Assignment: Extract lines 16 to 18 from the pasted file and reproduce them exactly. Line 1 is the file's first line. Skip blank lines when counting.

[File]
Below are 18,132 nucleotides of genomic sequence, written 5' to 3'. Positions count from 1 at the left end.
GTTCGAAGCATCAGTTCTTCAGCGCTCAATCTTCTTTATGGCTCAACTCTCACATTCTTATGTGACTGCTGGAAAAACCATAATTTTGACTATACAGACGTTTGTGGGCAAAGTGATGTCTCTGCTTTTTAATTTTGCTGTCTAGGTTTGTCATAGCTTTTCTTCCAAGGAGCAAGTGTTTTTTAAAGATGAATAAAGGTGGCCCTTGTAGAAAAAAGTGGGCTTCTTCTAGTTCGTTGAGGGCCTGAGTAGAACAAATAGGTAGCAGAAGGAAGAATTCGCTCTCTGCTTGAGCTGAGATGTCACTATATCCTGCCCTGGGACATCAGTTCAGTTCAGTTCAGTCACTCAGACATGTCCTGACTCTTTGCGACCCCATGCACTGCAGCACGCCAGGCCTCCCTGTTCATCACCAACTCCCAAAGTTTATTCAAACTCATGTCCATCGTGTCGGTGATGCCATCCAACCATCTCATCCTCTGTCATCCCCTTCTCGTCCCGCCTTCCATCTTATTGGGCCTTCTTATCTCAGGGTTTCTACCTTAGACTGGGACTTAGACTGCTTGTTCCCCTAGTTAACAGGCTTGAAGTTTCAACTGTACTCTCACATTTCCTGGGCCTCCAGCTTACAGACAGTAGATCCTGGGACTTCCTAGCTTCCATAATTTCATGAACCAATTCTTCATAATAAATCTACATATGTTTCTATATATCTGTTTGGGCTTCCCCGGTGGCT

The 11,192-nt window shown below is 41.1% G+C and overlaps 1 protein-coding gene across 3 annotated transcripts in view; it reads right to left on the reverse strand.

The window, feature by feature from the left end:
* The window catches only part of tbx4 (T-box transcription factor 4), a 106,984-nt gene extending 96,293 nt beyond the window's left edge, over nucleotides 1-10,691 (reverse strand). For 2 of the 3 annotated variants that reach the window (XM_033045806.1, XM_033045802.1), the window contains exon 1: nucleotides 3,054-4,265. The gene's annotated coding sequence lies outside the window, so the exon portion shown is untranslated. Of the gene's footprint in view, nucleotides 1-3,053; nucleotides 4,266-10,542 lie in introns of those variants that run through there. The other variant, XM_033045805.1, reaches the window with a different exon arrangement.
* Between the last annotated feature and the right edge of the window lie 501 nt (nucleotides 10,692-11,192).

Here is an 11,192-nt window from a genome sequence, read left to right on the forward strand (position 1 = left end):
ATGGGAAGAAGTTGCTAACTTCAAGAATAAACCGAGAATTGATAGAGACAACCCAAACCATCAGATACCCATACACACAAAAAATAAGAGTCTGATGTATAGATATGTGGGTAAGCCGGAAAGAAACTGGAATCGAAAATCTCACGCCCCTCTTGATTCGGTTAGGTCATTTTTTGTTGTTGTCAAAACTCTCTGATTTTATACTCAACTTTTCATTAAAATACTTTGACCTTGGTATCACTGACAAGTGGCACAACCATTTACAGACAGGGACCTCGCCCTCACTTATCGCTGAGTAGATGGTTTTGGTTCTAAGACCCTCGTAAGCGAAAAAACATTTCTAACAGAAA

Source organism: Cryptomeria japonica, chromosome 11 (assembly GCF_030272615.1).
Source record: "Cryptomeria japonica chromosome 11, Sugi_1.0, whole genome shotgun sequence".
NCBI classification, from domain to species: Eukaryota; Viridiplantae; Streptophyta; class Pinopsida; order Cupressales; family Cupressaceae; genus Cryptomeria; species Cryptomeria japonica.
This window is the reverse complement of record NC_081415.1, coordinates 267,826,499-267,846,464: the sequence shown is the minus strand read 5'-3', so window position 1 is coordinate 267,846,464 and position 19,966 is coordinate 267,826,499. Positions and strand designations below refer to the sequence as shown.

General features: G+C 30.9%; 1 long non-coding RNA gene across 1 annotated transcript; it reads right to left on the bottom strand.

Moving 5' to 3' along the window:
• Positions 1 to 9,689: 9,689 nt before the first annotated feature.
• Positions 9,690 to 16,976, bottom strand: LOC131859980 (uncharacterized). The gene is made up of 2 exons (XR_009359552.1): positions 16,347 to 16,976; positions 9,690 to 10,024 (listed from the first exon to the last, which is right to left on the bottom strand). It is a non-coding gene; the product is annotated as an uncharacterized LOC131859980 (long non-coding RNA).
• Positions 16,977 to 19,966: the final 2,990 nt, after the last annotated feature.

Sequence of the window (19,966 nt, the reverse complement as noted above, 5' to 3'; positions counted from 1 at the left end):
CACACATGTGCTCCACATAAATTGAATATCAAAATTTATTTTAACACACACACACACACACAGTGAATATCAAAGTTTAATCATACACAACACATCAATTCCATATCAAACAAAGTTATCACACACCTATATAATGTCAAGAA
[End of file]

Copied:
• Positions 9,690 to 16,976, bottom strand: LOC131859980 (uncharacterized). The gene is made up of 2 exons (XR_009359552.1): positions 16,347 to 16,976; positions 9,690 to 10,024 (listed from the first exon to the last, which is right to left on the bottom strand). It is a non-coding gene; the product is annotated as an uncharacterized LOC131859980 (long non-coding RNA).
• Positions 16,977 to 19,966: the final 2,990 nt, after the last annotated feature.

Sequence of the window (19,966 nt, the reverse complement as noted above, 5' to 3'; positions counted from 1 at the left end):